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Symptoms and Treatment of Alcoholic Hepatitis

What is Alcoholic Hepatitis?

Alcoholic hepatitis is an inflammation of the liver caused by excessive consumption of alcohol. It is one of the three main categories of alcoholic liver disease. It is preceded by fatty liver, a less serious and reversible condition that often does not produce any symptoms. If left untreated, alcoholic hepatitis can progress to alcoholic cirrhosis, a life-threatening condition characterized by scarring and decreased function of the liver.

In addition to heavy drinking, the development of alcoholic hepatitis is also dependent on the presence of multiple modifying factors. The risk factors for alcoholic hepatitis include:1

  • Gender
  • Genetic predisposition
  • Ethnicity
  • Obesity
  • Underlying or associated liver diseases
  • Poor nutritional status
  • Binge drinking
  • Smoking status

What are the symptoms of alcoholic hepatitis?

Alcoholic hepatitis usually develops over many years of heavy drinking, but in some people it can develop very suddenly. However, not all heavy drinkers will develop alcoholic hepatitis and the disease may also occur in people who drink only moderately. The most common symptoms of alcoholic hepatitis include:2

  • Abdominal pain
  • Yellowing of the skin and eyes (jaundice)
  • Enlarged liver (hepatomegaly)
  • Tender liver
  • Nausea
  • Vomiting
  • Loss of appetite
  • Malnutrition
  • Weight loss
  • Fatigue
  • Fever

Alcoholic hepatitis is a very serious condition. Up to 40% of patients with a severe form of alcoholic hepatitis will die within 6 months after the onset of symptoms.3 People diagnosed with alcoholic hepatitis must stop drinking alcohol immediately, or they face a high risk of serious liver damage and even death.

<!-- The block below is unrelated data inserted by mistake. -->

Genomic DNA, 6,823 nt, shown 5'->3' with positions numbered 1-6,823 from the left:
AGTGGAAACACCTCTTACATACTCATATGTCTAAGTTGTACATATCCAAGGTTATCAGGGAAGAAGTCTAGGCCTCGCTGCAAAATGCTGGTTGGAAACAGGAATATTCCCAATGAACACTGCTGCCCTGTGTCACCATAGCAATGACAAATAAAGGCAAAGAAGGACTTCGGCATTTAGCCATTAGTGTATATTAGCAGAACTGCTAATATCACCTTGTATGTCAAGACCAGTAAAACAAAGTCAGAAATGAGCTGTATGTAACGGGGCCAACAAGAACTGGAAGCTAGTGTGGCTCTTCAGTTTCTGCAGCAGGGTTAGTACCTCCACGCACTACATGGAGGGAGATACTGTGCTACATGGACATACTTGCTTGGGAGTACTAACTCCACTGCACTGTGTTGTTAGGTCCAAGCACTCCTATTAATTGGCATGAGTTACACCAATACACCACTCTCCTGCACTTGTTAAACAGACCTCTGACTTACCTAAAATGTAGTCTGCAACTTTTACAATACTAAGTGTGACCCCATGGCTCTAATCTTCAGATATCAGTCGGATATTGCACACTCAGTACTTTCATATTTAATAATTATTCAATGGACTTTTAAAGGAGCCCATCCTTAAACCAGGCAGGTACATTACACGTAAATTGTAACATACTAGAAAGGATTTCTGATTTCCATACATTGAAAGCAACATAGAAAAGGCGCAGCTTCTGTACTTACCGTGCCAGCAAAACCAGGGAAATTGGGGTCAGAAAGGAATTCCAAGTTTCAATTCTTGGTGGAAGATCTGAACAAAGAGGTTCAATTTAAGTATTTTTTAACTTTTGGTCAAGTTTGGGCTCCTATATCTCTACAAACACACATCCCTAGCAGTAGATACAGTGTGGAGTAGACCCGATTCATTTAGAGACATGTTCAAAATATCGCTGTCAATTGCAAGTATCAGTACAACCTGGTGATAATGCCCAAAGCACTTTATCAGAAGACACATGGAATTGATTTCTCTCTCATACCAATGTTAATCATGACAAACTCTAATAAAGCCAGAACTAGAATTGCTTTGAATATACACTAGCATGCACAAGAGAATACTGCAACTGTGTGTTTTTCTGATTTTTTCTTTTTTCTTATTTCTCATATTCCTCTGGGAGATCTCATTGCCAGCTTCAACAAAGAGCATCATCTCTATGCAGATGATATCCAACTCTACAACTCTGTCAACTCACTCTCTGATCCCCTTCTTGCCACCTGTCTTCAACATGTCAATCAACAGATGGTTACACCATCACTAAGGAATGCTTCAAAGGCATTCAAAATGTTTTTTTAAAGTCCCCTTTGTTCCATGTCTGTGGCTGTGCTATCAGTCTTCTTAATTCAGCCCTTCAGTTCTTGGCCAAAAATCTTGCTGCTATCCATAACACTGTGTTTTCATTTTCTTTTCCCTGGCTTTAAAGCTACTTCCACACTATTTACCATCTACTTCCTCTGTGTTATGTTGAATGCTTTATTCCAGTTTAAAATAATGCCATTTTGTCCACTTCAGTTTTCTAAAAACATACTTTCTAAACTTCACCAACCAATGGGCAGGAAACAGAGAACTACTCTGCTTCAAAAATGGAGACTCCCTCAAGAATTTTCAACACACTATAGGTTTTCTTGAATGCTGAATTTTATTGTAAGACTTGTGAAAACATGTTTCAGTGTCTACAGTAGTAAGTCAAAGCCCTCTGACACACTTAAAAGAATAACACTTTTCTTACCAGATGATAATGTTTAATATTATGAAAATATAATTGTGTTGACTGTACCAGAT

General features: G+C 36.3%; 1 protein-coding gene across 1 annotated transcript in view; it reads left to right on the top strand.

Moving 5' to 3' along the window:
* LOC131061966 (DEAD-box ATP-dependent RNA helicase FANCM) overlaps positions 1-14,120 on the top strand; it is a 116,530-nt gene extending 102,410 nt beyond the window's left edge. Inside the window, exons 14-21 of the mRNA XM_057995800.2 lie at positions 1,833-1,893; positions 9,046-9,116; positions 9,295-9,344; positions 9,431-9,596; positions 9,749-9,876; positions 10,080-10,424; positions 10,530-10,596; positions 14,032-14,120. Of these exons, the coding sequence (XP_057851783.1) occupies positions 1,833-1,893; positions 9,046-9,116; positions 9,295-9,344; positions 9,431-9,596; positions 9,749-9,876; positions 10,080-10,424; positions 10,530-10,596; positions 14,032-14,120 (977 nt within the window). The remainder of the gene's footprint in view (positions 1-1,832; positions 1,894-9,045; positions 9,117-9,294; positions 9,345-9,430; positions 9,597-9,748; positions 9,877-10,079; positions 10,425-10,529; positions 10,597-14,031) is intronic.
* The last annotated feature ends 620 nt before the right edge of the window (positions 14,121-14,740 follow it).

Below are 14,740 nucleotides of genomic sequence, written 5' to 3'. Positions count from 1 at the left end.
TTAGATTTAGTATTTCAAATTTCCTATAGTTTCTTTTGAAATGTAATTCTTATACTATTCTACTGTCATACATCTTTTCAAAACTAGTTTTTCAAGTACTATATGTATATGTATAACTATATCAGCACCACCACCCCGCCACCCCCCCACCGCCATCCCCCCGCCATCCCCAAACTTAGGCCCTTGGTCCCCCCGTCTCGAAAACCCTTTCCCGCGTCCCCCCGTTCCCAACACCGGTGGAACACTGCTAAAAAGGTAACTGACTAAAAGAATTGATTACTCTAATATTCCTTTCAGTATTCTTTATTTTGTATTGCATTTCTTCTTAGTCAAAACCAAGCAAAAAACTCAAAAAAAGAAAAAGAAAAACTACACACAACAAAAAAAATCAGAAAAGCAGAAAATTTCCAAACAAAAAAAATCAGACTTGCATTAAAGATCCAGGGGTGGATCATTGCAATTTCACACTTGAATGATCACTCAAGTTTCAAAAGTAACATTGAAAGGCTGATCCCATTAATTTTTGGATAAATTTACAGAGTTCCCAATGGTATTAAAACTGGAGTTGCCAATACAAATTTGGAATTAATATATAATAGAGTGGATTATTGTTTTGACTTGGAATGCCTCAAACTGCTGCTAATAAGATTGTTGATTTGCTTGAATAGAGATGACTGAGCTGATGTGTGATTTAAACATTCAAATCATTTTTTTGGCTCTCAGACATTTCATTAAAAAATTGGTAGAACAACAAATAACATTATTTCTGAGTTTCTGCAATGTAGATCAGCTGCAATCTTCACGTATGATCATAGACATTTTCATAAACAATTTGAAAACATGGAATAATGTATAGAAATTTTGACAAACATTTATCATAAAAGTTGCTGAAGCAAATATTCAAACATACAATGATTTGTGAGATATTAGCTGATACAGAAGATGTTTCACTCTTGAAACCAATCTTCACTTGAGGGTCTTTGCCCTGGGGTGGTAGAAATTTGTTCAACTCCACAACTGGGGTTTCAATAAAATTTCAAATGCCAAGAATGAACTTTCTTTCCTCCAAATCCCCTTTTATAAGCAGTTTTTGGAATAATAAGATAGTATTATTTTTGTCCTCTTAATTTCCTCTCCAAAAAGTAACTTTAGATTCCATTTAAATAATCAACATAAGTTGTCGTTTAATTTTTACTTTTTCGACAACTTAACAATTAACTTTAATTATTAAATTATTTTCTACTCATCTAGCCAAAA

Treatment Options

In addition to the cessation of alcohol consumption, there are several forms of treatment that have shown modest short-term benefits in treating patients with severe forms of alcoholic hepatitis. These include:

  • Glucocorticoid therapy (prednisolone) is a treatment used to reduce inflammation.4
  • N-acetyl cysteine is an antioxidant that can be administered in combination with glucocorticoid therapy to improve patient survival.5
  • Pentoxifylline is a medication used to improve kidney function.6
  • Enteral nutrition is a method of nutritional support that delivers artificially prepared food to the gut (by means such as by tube-feeding) for the reversal of health problems caused by malnutrition.4
  • Fecal microbiota transplantation is a novel technique for treating the microbial imbalance of the gut associated with alcoholic hepatitis.7 Approved clinical trials are currently recruiting participants for studies in which the fecal material from healthy individuals will be transferred to recipients suffering from alcoholic hepatitis.8

Liver transplantation may be required for select patients who do not respond to other medical therapies. It is important to note that many liver transplant centers require at least six months of abstinence from alcohol before a patient can become eligible for a transplant.9